June 9, 1997 in Nation/World

Bishops Want Mcveigh’s Life Spared Church Against Death Penalty; Some Catholics Say He Deserves It

Jim Abrams Associated Press
 

Catholic bishops on Sunday spoke out against capital punishment and urged that the life of Timothy McVeigh be spared. Catholic politicians, including Oklahoma Gov. Frank Keating, differed, saying the man convicted of the Oklahoma City bombing deserves to die.

“Let’s look at this moment as a wonderful moment of opportunity,” said Spokane’s Bishop William Skylstad of the National Conference of Catholic Bishops in arguing against the death sentence for McVeigh. “Compassion and mercy are a tremendously creative act,” he said on “Fox News Sunday.”

A Denver jury this week continues to hear arguments on whether McVeigh should be executed for the 1995 bombing attack on the Oklahoma City federal building that took 168 lives.

The Catholic Church has long had a policy of opposing capital punishment except in the most egregious cases. Cardinal Bernard Law of Boston, interviewed on ABC’s “This Week,” said church doctrine holds that “if bloodless means are sufficient to defend human lives against an aggressor and to protect public order and the safety of persons, public authority should limit itself to such means.”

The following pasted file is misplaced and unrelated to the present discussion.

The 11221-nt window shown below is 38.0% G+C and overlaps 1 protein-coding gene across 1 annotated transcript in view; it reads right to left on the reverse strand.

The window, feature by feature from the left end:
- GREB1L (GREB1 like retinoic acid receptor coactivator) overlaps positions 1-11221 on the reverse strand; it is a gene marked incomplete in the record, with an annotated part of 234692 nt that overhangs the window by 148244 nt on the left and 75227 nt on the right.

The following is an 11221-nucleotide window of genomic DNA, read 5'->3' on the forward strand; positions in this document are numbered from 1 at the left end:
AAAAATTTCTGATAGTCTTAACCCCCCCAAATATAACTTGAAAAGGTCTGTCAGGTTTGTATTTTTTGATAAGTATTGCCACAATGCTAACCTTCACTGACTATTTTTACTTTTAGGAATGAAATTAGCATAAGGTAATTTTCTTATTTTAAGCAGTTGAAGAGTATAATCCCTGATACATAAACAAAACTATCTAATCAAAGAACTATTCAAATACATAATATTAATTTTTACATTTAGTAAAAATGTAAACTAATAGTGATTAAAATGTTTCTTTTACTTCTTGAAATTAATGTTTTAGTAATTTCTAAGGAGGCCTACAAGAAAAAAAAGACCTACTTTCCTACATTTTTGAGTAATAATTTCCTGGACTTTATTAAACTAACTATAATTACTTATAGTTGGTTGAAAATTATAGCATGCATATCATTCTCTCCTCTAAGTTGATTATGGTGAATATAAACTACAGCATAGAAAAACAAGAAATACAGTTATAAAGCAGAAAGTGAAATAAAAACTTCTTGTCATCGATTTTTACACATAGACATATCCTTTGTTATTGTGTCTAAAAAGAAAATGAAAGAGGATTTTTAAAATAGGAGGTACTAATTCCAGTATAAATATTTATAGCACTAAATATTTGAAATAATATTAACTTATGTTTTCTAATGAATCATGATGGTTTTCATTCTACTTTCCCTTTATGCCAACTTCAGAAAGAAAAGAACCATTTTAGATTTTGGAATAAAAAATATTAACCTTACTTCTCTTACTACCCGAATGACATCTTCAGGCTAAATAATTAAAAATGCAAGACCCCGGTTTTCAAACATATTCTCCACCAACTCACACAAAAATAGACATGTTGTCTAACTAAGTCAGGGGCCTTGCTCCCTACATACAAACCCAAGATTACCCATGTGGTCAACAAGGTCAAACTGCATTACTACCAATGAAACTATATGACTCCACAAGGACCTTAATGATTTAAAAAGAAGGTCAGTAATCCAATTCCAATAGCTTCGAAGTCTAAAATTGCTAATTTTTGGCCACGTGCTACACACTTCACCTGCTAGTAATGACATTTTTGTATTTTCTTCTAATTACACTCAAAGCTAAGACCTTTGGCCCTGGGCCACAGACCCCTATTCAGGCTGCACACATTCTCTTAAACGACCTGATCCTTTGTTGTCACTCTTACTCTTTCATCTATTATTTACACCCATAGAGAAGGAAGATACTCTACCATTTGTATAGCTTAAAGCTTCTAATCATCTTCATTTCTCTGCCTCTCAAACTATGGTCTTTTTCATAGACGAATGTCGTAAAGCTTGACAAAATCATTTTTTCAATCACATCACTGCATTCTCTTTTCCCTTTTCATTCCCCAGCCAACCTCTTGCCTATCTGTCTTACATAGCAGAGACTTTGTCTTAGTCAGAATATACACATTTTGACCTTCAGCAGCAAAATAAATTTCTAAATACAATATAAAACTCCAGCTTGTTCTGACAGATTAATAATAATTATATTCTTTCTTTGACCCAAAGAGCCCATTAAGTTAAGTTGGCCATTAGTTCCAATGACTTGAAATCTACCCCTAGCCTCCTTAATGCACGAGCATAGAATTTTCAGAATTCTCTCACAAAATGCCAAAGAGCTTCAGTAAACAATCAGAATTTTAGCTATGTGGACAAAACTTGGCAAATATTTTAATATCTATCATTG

Beyond that, Law said, there is the question of what capital punishment does to “a society where there is an ever greater spiraling of violence.”

Denver Archbishop Charles Chaput put out a statement on his Internet site Friday condemning capital punishment. “Killing the guilty is still wrong. It does not honor the dead. It does not ennoble the living.”

Keating said he hoped that “I don’t get driven into the sea because I am a Catholic” for supporting the death sentence for McVeigh. He said on Fox that most lay Catholics would agree that the perpetrator of the Oklahoma City bombing deserved to die.

Sen. Don Nickles, R-Okla., also a Catholic, said on ABC that there has never been a more appropriate case for the death sentence. “There has to be punishment and punishment in this case can only be the death penalty.”

Skylstad acknowledged that a large majority of Americans, and most Catholics, are in favor of capital punishment. But he said that “we as bishops feel there is a need to continue to sensitize our people to the reverence for life.”


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